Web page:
Indeed, few if any of these hyperghetto neighborhoods became resettlement sites for post-1965 “new immigrants,” save for the wave of Southeast Asian refugees that arrived in the 1980s and 1990s. I argue that the arrival of these refugees to hyperghettos was neither historically incidental nor sociologically temporary. There’s a reason why the subjects of U.S. colonial wars abroad are resettled to sites of state-mediated warfare at home. The role of the state is key to this explanation: unlike other migrant flows that are dictated by market forces and circuits of global capital, refugee migration and resettlement is driven almost entirely by state institutions. The state decides who qualifies as a refugee, whether or not they will be granted asylum and entry into the U.S., and where in the U.S. they will ultimately be resettled. In many ways the resettlement program is an extension of the war program, and it is no coincidence that the state resettles refugees to sites where it is managing its domestic war: hyperghetto neighborhoods.
You argue that the “hyperghetto reveals the contours of an unfinished colonialism” and suggest that for the refugee, “refuge” may “never be found.” Is there a way in which refusing to see closure allows us to imagine different futures?
The presence of the refugee in the hyperghetto—the Third World migrant who struggles with unrelenting poverty and state violence in urban America—represents the convergence of two unfinished genealogies of U.S. warfare: its colonial/imperial war abroad in Southeast Asia and the unending warfare at home against the Black urban poor. The harsh realities of Cambodian refugee life in the hyperghetto serve as a rebuttal to dominant ideologies that portray resettlement as a resolution to both wars. That is, on the one hand, it challenges those who see refugee resettlement to the United States as compensatory, as redress—a way of making up for U.S. violences abroad. On the other hand, it exposes how the impoverishment and extreme social marginalization of those who live in the hyperghetto are the results of ongoing state policies and practices carried out against these residents.
What advice would you give to graduate students looking to do engaged scholarship, and to bring their activist struggles and ethics into their academic work?
Engaged scholarship—or “activist” scholarship as some have termed it—should not be thought of as political advocacy, nor should it be limited to chronicling/celebrating activism. Rather, it’s about engaging in a process whereby the knowledge of the researcher and the knowledge of those being directly affected by injustice shape each other in a shared political project. In this sense, activist scholarship requires an uncomfortable engagement with differences—specifically, the power differentials between the researcher and those he or she studies. Engaging these differences and disagreements—with no guarantee of resolution or an inevitable “unity of thought”—is knowledge production. Throughout Unsettled, I occasionally document moments of dissonance between me and the book’s protagonist, Ra Pronh, in order accurately represent her understanding of how power operates, as well as to capture her ambivalence towards terms such as “freedom,” “rights” and “resettlement.” For instance, I recall the time in our interview when she was explaining to me how she eventually made it across the border and into the Thai refugee camp. She, along with a group of other villagers, had been held captive by the Khmer Rouge cadre in the forests of western Cambodia for nearly a year before she was finally able to cross into Thailand. And yet she points to no clear, defining moment of liberation—Ra was never released by her captors nor did she try to escape them. Rather, the Khmer Rouge soldiers grew weak with starvation and illness, and slowly their control over her group loosened to the point where they could no longer hold the group together. But even after this point, Ra told me that she and her fellow villagers stayed together with the literally dying Khmer Rouge cadre out of necessity, if not gunpoint—staying together was a matter of mutual survival in the forests.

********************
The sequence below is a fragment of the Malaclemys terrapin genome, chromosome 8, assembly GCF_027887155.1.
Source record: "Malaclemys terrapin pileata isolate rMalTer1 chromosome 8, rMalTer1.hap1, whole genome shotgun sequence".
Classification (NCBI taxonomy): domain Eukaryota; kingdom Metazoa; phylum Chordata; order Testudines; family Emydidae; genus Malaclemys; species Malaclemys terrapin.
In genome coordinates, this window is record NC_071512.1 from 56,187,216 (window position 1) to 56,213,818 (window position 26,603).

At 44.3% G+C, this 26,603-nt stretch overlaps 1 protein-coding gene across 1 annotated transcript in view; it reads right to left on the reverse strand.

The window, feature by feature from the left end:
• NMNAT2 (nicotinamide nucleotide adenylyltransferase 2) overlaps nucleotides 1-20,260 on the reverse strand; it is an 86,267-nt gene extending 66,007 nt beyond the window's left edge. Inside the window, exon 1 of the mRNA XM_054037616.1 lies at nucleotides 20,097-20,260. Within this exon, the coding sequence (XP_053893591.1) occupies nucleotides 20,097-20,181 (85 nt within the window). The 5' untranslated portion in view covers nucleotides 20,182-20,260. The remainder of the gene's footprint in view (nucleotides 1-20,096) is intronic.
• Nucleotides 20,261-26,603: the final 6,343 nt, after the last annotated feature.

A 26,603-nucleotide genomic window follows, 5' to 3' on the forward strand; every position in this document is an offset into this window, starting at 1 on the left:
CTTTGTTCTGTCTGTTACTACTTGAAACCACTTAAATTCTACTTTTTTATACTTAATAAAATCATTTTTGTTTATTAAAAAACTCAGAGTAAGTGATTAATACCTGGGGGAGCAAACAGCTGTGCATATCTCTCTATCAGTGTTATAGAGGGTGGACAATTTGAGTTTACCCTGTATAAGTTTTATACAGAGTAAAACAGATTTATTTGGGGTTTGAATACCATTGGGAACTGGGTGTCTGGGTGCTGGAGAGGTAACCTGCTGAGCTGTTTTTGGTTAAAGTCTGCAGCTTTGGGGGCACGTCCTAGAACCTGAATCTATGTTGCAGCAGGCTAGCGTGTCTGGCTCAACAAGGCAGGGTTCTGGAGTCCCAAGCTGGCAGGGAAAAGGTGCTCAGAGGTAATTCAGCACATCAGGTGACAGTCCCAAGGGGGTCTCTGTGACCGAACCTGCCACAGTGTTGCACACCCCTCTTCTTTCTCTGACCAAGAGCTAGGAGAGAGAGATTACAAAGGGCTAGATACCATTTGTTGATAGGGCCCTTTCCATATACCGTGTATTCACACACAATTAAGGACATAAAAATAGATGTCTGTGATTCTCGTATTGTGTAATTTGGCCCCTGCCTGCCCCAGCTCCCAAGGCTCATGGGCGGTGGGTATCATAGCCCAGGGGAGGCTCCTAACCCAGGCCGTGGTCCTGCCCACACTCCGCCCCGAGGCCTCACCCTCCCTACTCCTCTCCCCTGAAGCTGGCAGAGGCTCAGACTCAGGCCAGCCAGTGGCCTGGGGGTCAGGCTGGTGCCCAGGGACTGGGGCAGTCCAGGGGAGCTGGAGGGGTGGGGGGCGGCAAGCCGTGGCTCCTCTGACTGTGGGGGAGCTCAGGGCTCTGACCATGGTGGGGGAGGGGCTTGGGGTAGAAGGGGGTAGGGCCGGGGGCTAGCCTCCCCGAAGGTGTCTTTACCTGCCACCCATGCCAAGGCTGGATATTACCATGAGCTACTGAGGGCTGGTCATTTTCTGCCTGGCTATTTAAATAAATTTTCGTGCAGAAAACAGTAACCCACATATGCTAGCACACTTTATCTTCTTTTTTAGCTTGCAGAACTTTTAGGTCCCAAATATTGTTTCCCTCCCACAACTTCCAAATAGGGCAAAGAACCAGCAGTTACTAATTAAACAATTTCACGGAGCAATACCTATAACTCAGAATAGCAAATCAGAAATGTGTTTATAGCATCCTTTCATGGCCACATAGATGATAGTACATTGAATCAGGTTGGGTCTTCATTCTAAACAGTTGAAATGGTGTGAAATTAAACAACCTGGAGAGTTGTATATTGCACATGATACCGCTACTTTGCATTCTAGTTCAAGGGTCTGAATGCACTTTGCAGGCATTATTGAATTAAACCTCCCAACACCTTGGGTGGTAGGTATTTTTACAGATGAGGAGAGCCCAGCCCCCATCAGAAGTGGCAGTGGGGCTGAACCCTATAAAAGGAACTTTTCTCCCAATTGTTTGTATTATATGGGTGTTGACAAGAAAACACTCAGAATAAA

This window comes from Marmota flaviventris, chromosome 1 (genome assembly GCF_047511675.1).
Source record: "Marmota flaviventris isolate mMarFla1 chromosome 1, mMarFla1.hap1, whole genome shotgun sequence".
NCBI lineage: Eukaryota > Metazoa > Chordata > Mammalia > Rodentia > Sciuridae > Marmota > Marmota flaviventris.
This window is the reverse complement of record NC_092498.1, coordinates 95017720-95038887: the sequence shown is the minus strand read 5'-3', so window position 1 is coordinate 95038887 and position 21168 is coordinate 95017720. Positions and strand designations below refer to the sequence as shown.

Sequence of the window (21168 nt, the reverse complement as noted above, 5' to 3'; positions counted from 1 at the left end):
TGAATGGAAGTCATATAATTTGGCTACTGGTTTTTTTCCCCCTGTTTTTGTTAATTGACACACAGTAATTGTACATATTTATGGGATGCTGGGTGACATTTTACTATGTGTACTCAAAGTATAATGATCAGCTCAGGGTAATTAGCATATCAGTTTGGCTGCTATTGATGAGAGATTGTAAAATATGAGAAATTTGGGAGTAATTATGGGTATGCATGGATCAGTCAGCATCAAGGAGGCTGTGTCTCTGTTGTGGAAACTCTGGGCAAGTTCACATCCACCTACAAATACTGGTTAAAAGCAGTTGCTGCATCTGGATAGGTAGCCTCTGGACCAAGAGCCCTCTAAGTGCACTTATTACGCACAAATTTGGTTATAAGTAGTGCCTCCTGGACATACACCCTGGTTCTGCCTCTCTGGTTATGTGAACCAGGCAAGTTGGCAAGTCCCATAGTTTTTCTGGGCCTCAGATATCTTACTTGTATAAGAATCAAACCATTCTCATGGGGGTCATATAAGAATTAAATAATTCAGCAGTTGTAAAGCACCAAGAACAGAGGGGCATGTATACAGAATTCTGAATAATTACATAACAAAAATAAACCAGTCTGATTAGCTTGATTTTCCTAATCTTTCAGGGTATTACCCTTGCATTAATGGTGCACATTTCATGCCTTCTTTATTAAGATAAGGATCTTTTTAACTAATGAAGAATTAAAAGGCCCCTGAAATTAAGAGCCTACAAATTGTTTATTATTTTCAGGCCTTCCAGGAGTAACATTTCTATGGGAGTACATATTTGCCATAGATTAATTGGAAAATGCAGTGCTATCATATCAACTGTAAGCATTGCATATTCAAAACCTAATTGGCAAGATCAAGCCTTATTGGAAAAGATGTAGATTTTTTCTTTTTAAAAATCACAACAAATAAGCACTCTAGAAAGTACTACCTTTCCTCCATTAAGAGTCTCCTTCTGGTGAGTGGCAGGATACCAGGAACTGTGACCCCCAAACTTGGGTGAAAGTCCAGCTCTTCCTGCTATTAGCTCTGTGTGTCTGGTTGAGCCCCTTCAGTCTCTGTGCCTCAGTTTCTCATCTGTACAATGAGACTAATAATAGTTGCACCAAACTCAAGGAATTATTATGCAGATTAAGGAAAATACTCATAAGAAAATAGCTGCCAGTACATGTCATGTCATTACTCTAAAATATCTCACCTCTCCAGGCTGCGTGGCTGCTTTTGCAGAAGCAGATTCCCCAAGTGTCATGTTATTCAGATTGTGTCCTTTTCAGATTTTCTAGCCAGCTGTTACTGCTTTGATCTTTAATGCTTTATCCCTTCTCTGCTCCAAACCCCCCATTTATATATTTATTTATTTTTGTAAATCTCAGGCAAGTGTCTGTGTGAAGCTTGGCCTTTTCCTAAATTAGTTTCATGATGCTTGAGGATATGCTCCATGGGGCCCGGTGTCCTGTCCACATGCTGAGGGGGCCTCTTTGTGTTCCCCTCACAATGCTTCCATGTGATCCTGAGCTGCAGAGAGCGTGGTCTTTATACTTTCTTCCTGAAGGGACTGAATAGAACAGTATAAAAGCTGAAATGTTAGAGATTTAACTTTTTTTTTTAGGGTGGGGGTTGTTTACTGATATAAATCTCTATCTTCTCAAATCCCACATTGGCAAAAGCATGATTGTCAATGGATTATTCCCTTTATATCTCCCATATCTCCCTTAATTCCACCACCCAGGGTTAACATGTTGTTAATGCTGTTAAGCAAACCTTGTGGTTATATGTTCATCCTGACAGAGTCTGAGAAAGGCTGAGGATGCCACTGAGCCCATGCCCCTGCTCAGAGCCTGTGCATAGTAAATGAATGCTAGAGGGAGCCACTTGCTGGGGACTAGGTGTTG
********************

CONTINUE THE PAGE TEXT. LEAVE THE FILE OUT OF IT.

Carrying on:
I had difficulty comprehending this story. I wanted to know why Ra didn’t break free from the Khmer Rouge when it was clear that they were no longer capable of keeping her prisoner. “Why didn’t you run?” I asked. She responded with her own question: “Where in the world did you expect me to go?” “Somebody is always in charge,” she said.